Crash course on downgrading - theory and applications - Part III

How to make your HiFi system worse and live happy

Author: Lucio Cadeddu - TNT Italy
Published: March, 2020


In the previous chapters (1 and 2) of this course I have introduced some of the reasons why one should consider a downgrade path for their system, and some ways to transform this theory into results.

In this third and last part I'll try to propose another way to turn theory into application. Instead of purchasing vintage classics, as in Part II, I suggest you might consider inserting brand new components into your system. In particular, extremely inexpensive new components.

If you've been a TNT-Audio reader for some time, you should be aware of the fact that we've always tried to suggest alternative choices to audiophiles, namely unknown products, with stellar quality/price ratio, that could represent a revolution in the way one perceives high fidelity (and the costs involved).

Indeed, it happens that, quite surprisingly, some of these entry-level products put more expensive gear to shame. It all started with the legendary T-Amp we reviewed a surprising 15 years ago. A small, inoffensive Class-D amplifier that shook the HiFi community like never before. A kind of NAD 3020, just sold at a symbolic price (20€ or something). Beginning with the T-Amp, a whole new generation of HiFi components has flooded the market. And every now and then, these have raised the ante. Higher and higher.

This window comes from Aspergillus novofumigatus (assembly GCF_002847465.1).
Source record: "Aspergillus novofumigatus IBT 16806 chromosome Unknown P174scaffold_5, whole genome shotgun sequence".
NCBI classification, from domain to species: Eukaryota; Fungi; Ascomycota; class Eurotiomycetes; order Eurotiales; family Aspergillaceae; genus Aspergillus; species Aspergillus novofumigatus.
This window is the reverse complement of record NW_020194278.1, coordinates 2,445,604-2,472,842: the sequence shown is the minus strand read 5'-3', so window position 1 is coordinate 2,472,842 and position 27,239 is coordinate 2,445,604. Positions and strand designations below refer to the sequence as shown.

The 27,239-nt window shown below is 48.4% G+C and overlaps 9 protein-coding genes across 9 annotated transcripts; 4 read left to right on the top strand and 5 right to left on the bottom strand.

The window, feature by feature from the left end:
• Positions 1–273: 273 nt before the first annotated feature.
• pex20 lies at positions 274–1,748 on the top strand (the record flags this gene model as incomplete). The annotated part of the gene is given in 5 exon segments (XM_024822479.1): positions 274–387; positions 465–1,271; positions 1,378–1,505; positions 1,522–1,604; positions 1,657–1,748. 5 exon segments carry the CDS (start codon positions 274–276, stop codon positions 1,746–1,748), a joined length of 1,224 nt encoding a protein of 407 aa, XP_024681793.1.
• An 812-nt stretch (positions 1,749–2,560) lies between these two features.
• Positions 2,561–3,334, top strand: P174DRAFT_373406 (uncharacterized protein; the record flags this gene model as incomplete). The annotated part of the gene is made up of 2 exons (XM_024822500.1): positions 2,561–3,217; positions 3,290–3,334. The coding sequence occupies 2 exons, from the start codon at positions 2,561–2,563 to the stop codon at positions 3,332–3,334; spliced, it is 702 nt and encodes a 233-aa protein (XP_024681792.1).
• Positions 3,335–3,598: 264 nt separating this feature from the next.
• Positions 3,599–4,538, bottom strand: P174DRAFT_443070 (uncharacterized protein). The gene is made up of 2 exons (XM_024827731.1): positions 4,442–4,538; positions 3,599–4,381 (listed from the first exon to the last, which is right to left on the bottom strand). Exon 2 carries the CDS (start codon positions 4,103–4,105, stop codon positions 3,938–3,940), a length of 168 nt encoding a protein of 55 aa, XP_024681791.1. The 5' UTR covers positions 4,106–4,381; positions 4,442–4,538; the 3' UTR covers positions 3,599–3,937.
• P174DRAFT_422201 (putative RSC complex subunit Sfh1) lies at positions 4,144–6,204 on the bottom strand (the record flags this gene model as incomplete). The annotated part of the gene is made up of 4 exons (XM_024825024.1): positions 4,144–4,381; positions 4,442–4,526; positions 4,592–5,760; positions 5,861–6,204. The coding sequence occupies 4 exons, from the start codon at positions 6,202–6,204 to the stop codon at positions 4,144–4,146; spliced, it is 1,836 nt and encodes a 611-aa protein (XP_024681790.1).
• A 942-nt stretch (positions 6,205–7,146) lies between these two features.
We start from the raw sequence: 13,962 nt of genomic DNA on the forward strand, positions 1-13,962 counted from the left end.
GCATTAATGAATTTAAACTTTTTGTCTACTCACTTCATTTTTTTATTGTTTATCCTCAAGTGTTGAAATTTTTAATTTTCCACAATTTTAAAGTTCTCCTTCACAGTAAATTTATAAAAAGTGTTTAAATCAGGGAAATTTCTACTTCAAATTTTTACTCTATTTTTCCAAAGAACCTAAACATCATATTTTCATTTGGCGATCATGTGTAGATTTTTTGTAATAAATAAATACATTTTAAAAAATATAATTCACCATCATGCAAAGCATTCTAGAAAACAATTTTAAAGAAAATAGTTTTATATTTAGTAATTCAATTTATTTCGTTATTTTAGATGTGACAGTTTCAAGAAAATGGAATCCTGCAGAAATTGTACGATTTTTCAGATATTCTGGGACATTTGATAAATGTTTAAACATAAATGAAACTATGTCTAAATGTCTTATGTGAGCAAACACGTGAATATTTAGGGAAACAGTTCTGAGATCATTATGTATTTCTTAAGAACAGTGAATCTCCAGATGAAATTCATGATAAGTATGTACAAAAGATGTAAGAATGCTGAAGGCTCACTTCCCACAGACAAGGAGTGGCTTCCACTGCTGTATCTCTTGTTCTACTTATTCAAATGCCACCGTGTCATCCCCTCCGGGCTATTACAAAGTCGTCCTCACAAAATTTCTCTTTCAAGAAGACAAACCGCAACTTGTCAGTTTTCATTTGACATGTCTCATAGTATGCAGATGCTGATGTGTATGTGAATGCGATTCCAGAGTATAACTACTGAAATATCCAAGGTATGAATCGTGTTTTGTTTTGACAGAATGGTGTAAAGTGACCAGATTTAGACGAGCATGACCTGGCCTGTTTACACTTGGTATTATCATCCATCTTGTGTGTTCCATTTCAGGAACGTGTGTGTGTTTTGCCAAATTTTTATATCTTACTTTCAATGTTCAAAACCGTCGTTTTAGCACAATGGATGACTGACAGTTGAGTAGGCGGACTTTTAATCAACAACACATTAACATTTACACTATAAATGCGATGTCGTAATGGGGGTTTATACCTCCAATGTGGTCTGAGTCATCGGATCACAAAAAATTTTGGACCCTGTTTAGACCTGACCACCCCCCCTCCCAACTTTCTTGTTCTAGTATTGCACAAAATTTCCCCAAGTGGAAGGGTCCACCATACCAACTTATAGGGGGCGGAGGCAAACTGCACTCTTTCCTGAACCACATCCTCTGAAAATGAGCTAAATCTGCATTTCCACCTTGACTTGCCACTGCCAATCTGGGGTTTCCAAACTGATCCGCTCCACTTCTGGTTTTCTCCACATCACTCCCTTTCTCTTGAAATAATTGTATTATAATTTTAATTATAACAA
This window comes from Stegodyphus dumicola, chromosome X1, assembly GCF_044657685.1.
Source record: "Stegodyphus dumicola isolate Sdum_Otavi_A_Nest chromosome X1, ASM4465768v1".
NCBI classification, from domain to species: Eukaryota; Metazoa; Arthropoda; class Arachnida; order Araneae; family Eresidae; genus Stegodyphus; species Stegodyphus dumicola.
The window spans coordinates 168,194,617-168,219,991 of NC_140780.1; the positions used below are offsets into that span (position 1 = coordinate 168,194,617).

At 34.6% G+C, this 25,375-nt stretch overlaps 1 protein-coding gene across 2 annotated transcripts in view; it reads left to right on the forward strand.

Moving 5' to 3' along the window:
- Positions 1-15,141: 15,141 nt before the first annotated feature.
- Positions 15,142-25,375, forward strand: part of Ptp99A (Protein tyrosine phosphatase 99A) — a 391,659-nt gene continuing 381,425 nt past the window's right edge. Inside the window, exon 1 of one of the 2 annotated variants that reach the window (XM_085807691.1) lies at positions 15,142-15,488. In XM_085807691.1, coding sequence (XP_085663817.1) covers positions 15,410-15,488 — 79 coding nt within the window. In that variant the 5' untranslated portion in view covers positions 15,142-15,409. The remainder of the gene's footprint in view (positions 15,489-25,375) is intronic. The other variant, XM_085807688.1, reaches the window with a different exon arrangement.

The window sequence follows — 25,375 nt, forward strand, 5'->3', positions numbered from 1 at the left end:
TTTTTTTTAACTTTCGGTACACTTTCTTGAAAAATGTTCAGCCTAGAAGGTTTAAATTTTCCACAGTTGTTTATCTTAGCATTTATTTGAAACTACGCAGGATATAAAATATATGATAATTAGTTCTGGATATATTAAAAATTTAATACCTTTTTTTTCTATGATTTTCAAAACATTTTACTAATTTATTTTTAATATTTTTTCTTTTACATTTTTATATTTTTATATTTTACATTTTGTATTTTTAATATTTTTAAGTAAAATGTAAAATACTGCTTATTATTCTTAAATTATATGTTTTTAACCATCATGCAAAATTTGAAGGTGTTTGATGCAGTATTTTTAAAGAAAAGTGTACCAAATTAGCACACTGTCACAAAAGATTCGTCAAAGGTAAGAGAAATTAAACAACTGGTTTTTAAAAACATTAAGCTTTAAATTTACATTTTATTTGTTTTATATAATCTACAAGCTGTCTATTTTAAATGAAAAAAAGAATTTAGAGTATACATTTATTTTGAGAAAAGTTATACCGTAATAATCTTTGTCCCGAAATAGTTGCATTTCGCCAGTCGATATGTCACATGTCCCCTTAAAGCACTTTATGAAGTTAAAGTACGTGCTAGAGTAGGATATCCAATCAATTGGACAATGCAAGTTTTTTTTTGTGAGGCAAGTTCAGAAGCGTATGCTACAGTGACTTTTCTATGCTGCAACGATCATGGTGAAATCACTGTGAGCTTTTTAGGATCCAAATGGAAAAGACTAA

Now, the main question might be: “I own a very good HiFi system, why should I waste my time (and money) purchasing cheap toys that I don't really need?”. Well, there are at least a couple of reasons for this.

First of all, do not forget audiophiles have a strong, almost unstoppable need to experiment. Even the most satisfied audiophile (do they really exist? Or are they urban myths?) is anxious to test new components. And, while testing expensive gear might be complicated, especially at home, these extremely inexpensive components become attractive, because they cost almost nothing and sound surprisingly well. And are easy to get and test at home. After 20+ years of professional reviewing I still have to learn to control the jaw-dropping effect some of these components cause me. Listening to these components can not only be entertaining, but also educational: it helps putting things into the right perspective. It helps understanding how much value one should assign to certain level of performance. Or step of upgrade.

Moreover, these components can easily become what I call a tweaker's gym: you can apply several tweaks, perform weird experiments, learn how a certain tweak works (or not) and then transfer this first hand experience to more “serious” components. In the meantime, the whole process risks becoming extremely entertaining.

On the other hand, listening experiments with these low-cost components can prove to be quite dangerous, because they can shake the foundations of your personal HiFi Jesus (cf. Depeche Mode). There are so many common stereotypes (pun intended) in HiFi! Let me cite just a few of these: a) a certain level of performance can be attained with extremely expensive components only; b) HiFi components have to be heavy; c) amplifiers should have at least 100 watts per channel; d) woofers diameters should be 10" at least, and so on. You can just browse any forum and audiophile groups on Facebook to see how many audiophiles base their knowledge NOT on direct experience and listening, but on stereotypes. These low cost components I'm suggesting are extremely powerful (and hence dangerous) myth-debunkers.